To emulate the effects of a spell using your power do as follows.

1) Find a spell that works with your power concept. You can change any of the fluid features of the spell, such as damage type or saving throw ability to fit your power concept.
2) Ignore the components.
3) You must be at least the required character level in order to emulate a spell. So, if you'd like to emulate a 5th level spell, you need to be 9th level.
4) You have to spend a power point to emulate the spell.
5) You can add this spell's effects to your power suite as a power by selecting it as a prepared power when you gain your next level.

Spell Level Required Character Level
1 1
2 3
3 5
4 7
5 9
6 11
7 13
8 15
9 17

Combining Power Effects

Combining power effects can be a creative way to overcome obstacles or opponents.

The effects of different powers add together while the durations of those powers overlap.

The effects of the same power triggered multiple times doesn't usually combine. Instead, the most potent effect—such as the highest bonus—from those triggerings applies while their durations overlap.

Characters can often spend power points in order to add their power ability modifier to the save DC or power check of another character.

Some powers can stack effects on top of other effects. You might increase the intensity of your Fire Blast with Fire Control, or your Super-Intelligence with Ability Boost. You might also combine the effects of your power with someone else. This can greatly increase your effectiveness, however, there are limits.

For two or more characters to combine powers requires a delayed action. One character states they will hold triggering their power until another character uses theirs. These two powers are then triggered simultaneously.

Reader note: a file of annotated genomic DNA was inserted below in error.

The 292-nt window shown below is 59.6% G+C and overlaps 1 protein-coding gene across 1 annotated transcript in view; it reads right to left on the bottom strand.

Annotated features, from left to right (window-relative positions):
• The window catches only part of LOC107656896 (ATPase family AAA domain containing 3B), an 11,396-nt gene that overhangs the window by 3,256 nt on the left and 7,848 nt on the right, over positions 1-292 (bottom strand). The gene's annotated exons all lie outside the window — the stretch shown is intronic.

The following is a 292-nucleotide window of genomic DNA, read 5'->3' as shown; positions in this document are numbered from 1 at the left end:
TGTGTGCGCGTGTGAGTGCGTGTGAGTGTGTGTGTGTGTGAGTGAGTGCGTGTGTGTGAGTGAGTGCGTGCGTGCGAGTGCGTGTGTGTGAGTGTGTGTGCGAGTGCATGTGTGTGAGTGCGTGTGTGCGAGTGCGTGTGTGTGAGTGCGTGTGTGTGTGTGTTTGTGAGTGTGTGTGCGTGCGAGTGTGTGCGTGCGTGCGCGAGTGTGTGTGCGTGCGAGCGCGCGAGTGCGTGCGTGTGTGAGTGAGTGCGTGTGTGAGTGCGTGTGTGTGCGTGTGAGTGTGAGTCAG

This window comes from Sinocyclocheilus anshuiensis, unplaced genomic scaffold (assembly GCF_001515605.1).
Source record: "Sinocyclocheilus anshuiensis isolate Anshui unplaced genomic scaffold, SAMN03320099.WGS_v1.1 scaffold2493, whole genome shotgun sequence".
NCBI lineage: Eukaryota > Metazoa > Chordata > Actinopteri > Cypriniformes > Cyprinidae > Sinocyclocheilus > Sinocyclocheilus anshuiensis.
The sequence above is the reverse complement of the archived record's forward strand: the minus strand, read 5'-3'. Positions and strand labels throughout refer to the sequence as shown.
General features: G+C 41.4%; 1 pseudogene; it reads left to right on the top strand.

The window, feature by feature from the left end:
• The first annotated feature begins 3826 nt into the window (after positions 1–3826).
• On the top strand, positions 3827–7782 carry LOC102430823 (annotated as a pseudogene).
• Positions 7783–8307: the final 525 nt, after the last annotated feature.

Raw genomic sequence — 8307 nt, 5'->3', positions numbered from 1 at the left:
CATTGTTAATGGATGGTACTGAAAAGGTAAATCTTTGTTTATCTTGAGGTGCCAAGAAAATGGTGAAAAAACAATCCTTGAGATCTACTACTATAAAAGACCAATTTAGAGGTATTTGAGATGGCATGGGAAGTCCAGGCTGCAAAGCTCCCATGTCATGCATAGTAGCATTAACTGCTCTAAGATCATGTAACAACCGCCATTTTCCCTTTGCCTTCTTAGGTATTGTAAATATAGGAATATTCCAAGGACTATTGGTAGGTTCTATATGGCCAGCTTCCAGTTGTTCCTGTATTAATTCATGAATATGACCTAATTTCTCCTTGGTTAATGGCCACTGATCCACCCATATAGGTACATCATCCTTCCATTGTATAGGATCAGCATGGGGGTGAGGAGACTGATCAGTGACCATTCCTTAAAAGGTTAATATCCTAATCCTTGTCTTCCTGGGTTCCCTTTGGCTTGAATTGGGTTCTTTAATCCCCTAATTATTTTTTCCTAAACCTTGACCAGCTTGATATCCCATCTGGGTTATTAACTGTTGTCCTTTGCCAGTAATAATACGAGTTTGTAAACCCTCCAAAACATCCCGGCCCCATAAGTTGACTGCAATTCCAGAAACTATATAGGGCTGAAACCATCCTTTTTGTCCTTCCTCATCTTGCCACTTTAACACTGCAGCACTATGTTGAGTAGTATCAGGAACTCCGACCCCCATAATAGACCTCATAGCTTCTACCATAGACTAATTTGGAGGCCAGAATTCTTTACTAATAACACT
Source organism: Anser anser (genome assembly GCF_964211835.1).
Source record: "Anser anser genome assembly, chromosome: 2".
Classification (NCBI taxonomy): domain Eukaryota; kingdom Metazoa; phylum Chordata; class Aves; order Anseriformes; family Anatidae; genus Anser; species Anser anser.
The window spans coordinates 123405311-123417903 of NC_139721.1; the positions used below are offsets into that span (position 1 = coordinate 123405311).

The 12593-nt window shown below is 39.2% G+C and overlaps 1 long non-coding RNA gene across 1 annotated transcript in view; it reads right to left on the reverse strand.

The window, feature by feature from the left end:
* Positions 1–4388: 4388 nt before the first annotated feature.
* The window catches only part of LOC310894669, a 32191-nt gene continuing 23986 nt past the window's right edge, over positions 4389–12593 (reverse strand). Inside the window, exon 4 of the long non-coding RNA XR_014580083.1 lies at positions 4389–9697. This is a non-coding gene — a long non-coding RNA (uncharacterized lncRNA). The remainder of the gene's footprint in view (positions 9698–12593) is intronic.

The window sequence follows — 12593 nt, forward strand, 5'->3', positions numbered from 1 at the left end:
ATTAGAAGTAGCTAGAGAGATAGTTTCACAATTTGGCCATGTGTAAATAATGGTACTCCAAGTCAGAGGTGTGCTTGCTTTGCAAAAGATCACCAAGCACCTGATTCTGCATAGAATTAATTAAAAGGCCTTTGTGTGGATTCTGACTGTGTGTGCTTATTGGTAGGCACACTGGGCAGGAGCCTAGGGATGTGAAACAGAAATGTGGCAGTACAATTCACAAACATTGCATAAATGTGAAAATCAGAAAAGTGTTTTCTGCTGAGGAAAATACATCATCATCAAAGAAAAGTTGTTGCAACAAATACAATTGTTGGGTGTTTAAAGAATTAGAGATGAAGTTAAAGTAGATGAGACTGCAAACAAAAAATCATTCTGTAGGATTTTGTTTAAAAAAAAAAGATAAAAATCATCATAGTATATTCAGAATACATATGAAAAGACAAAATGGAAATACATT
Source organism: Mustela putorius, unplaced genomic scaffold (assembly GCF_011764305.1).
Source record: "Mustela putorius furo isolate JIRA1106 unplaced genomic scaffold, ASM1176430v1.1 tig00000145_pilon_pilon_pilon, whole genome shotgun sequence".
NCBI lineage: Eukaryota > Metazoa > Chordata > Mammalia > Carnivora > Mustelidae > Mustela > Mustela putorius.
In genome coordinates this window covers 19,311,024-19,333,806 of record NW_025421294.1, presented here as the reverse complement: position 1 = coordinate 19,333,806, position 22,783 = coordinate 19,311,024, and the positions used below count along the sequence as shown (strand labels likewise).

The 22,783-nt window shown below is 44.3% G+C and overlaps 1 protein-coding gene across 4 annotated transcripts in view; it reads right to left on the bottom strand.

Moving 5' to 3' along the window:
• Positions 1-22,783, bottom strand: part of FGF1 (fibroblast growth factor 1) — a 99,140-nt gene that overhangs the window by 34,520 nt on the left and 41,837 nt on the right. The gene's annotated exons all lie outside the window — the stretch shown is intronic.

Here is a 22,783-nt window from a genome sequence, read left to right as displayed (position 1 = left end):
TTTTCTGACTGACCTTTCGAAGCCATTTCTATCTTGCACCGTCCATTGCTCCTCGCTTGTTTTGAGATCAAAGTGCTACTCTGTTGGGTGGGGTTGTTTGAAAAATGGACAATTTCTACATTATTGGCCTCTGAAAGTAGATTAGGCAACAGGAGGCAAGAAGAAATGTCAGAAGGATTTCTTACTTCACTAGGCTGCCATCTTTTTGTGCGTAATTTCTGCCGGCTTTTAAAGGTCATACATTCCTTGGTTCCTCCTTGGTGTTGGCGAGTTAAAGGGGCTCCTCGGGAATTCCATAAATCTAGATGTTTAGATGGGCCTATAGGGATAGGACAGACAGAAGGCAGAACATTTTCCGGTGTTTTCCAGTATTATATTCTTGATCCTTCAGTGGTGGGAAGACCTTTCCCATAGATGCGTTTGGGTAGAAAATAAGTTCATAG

A single character stacking his own powers can only do so if both powers can be used in the same round.

When stacking damage, the attacker with the highest potential damage rolls full damage. All other participants roll only a single damage die. All of these dice are added together as a single instance of damage.

Powers which cause the same condition have the same limitation are handled similarly. The highest save DC is used, but all other participants add +1 to that DC.

Non-damaging effects that cause different conditions are resolved separately even if they occur at the same time.


Knockback

Sometimes, when a strong creature hits someone, they take an impromptu trip, flying across the battle field. The telekinetic blast of a powerful psionic can throw his enemies for a loop as well. This is called “knockback”. When a target is hit by a creature with superhuman strength or a power that deals Bludgeoning, Force, or Thunder damage, there is a chance he’ll be knocked backward. Use the following rules to clarify.

Dealing a Knockback. In order to knock back a target, you must have a Strength score of 25 or higher or a power with a total power modifier of +7 or greater. You must then make a successful attack with a -4 penalty. If the target is your size category or smaller, there is a chance of knockback.

Your attack deals damage as normal. The target must then make a Strength save opposed by your Strength (Athletics) check or power check, depending on the nature of the attack. If you win, you knock the target back your Strength modifier or power modifier x 5 feet and is prone. If the target succeeds at his saving throw, there is no knockback.

If knockback is used against inanimate objects, the target receives no save.

Crashing. There is a threat of damage from landing and crashing into objects and creatures along the path. There is a 50% chance that the target will crash into an object in his path. If the object covers the path entirely, the chance is 100%. Crashing into an object causes damage equal to being hit with that object plus the attacker's Strength modifier or power modifier to both the target of the knockback and the object he smashes into. Creatures in the path may make a Reflex save (DC 15) to avoid the target suffering knockback.

If the object is broken or destroyed, the creature continues along their path, losing 5 feet from the total distance. The creature may continue to crash through additional objects in the same way.